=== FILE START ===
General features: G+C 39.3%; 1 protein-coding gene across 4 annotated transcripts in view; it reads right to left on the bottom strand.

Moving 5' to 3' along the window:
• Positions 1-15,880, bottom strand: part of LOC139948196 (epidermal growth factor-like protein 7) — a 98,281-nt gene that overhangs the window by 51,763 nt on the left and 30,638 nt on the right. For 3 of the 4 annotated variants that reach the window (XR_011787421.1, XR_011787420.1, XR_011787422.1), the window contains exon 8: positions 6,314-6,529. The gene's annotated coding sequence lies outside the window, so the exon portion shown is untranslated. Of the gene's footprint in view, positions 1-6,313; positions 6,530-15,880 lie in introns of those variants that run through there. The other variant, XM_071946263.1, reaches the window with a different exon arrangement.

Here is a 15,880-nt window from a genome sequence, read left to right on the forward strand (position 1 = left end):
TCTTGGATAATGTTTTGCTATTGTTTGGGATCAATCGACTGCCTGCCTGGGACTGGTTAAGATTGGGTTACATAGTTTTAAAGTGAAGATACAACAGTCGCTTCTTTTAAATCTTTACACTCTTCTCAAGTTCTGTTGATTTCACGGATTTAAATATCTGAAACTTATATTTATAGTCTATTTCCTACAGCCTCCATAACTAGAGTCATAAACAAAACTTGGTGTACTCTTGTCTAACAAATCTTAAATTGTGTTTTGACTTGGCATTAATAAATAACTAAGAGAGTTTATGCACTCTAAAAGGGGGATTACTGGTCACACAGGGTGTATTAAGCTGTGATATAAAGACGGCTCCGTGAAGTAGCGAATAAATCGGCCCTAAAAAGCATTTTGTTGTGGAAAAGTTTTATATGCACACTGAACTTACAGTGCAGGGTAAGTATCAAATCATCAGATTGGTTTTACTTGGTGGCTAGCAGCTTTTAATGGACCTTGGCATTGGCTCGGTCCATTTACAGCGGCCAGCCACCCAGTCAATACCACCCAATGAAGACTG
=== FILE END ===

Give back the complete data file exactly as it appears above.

General features: G+C 39.3%; 1 protein-coding gene across 4 annotated transcripts in view; it reads right to left on the bottom strand.

Moving 5' to 3' along the window:
• Positions 1-15,880, bottom strand: part of LOC139948196 (epidermal growth factor-like protein 7) — a 98,281-nt gene that overhangs the window by 51,763 nt on the left and 30,638 nt on the right. For 3 of the 4 annotated variants that reach the window (XR_011787421.1, XR_011787420.1, XR_011787422.1), the window contains exon 8: positions 6,314-6,529. The gene's annotated coding sequence lies outside the window, so the exon portion shown is untranslated. Of the gene's footprint in view, positions 1-6,313; positions 6,530-15,880 lie in introns of those variants that run through there. The other variant, XM_071946263.1, reaches the window with a different exon arrangement.

Here is a 15,880-nt window from a genome sequence, read left to right on the forward strand (position 1 = left end):
TCTTGGATAATGTTTTGCTATTGTTTGGGATCAATCGACTGCCTGCCTGGGACTGGTTAAGATTGGGTTACATAGTTTTAAAGTGAAGATACAACAGTCGCTTCTTTTAAATCTTTACACTCTTCTCAAGTTCTGTTGATTTCACGGATTTAAATATCTGAAACTTATATTTATAGTCTATTTCCTACAGCCTCCATAACTAGAGTCATAAACAAAACTTGGTGTACTCTTGTCTAACAAATCTTAAATTGTGTTTTGACTTGGCATTAATAAATAACTAAGAGAGTTTATGCACTCTAAAAGGGGGATTACTGGTCACACAGGGTGTATTAAGCTGTGATATAAAGACGGCTCCGTGAAGTAGCGAATAAATCGGCCCTAAAAAGCATTTTGTTGTGGAAAAGTTTTATATGCACACTGAACTTACAGTGCAGGGTAAGTATCAAATCATCAGATTGGTTTTACTTGGTGGCTAGCAGCTTTTAATGGACCTTGGCATTGGCTCGGTCCATTTACAGCGGCCAGCCACCCAGTCAATACCACCCAATGAAGACTG